By Michael Williams, Ph.D.
The role of human resource management in modern corporations is rapidly changing. Over the past decade, business leaders have either eliminated or outsourced human resource management functions that do not enable business-centered, human capital strategies. In response, a paradigm shift is occurring requiring human resource management professionals' to reskill; replacing reactive, low value transactional human resource functions with proactive, high value business enhancing strategic contributions focused on business growth and sustainability.
A key component of business growth and sustainability is human capital acquisition and retention. In their seminal article Talentship and the Evolution of Human Resource Management: From Professional Practices To Strategic Talent Decision Making (2004) authors John W Boudreau and Peter M. Ramstad offer "The value and importance of human capital, or talent, is increasingly obvious to business leaders, yet they are increasingly frustrated by the current state of human resource (HR) management." The authors continue "People, intellectual capital and talent are ever more critical to organizational strategic success."
In order to meet the growth and profitability requirements of contemporary business operations, human resource management professionals must understand and incorporate the talent engagement strategies and tactics articulated in the emerging discipline of human capital management. Innovative human capital management concepts and practices, such as decision science, talentship and HRM-based metrics form the new cornerstones for professional reskilling for contemporary human resource management professionals. Central to this reskilling is earning a graduate degree in human resource management offering a curriculum that incorporates the key concepts and practices associated with human capital management.
The Master of Science in Human Resource Management Degree offered through the School of Business and Management of Thomas Edison State College offers an integrated business, human resource management and human capital management curriculum focused on reskilling human resource professionals. Courses including Strategic Recruiting, Retention and Succession Planning, Intellectual Capital and the Workplace Learner and Managing the Human Resources Enterprise provide key theories, models, and practices associated with human capital management that position human resource professionals to survive and thrive in the 21st century global business environment.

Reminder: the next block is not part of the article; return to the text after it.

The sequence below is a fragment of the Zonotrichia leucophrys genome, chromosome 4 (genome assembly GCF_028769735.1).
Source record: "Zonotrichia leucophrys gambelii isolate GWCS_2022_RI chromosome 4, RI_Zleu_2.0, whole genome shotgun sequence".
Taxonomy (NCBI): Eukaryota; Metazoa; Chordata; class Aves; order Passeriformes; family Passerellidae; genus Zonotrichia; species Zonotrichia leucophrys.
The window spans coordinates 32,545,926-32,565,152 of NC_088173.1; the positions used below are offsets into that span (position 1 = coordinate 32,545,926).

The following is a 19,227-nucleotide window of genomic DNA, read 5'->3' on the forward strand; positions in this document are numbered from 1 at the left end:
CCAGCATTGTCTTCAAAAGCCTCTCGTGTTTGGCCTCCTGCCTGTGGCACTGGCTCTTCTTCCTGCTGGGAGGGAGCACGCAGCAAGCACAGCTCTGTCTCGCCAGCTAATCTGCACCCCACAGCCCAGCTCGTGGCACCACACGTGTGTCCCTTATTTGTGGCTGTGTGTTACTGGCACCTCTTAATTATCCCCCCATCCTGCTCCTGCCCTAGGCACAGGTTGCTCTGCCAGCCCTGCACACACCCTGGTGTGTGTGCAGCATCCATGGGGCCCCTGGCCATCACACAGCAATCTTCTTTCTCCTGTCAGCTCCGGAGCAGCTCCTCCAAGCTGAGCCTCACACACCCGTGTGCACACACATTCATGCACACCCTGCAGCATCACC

Authors Boudreau and Ramstad (2004) observe that the current state of the human resource management industry requires "significant improvements in HR decisions [and] will be revealed not by applying finance and accounting formulas to HR programs and processes, but rather by learning how these fields evolved into the powerful, decision-supporting functions they are today. Their evolution provides a blueprint for what's next for HR."
Increasingly, human resource management practices are incorporating the theories, models and tools associated with human capital management. As the human resource management industry evolves, its transition toward a future state will determine professional effectiveness and acceptance in industry. Human resource management professionals need to anticipate the context and content of this future state and acquire the knowledge, competencies and skills necessary in order to be successful. The Master of Science in Human Resource Management Degree offered through the School of Business and Management of Thomas Edison State College may be the higher education cornerstone supporting professional reskilling and success in this millennium.
Boudreau, J. W. and Ramstad, P. M. (2004). Talentship and the Evolution of Human Resource Management: From "Professional Practices" To Strategic Talent Decision Making. Center for Effective Organizations - Marshall School of Business - University of Southern California. CEO PUBLICATION G 04-6 (458).
Thomas Edison State College offers three online graduate degrees including an MBA with four areas of study: Data Analytics, Healthcare Management, Finance, and Marketing; an MS in Management; and MS in Human Resource Management. These business degrees are designed specifically for working professionals enabling them to advance their careers. Undergraduate business degrees include a BS in Business Administration with 16 different areas of study, including accounting, computer information systems and entrepreneurship; and a BS in Organizational Leadership.
Written by Dr. Michael Williams
Dr. Williams is the dean of the School of Business and Management and joined the College in 2012; he was named dean in March 2013. His professional background includes more than 25 years of higher education, executive-level development and coaching, consulting and teaching. He earned a Ph.D. and an MS from Fordham University, an MS from Rutgers University, an MBA from DeVry University and an MS from Touro College. He is frequently sought as a keynote speaker and presenter, having led strategic initiatives for national and international corporations, including J.B. Hanauer & Co. (Royal Bank of Canada) and C3I, Inc. (Oracle). Connect with him via email at email@example.com.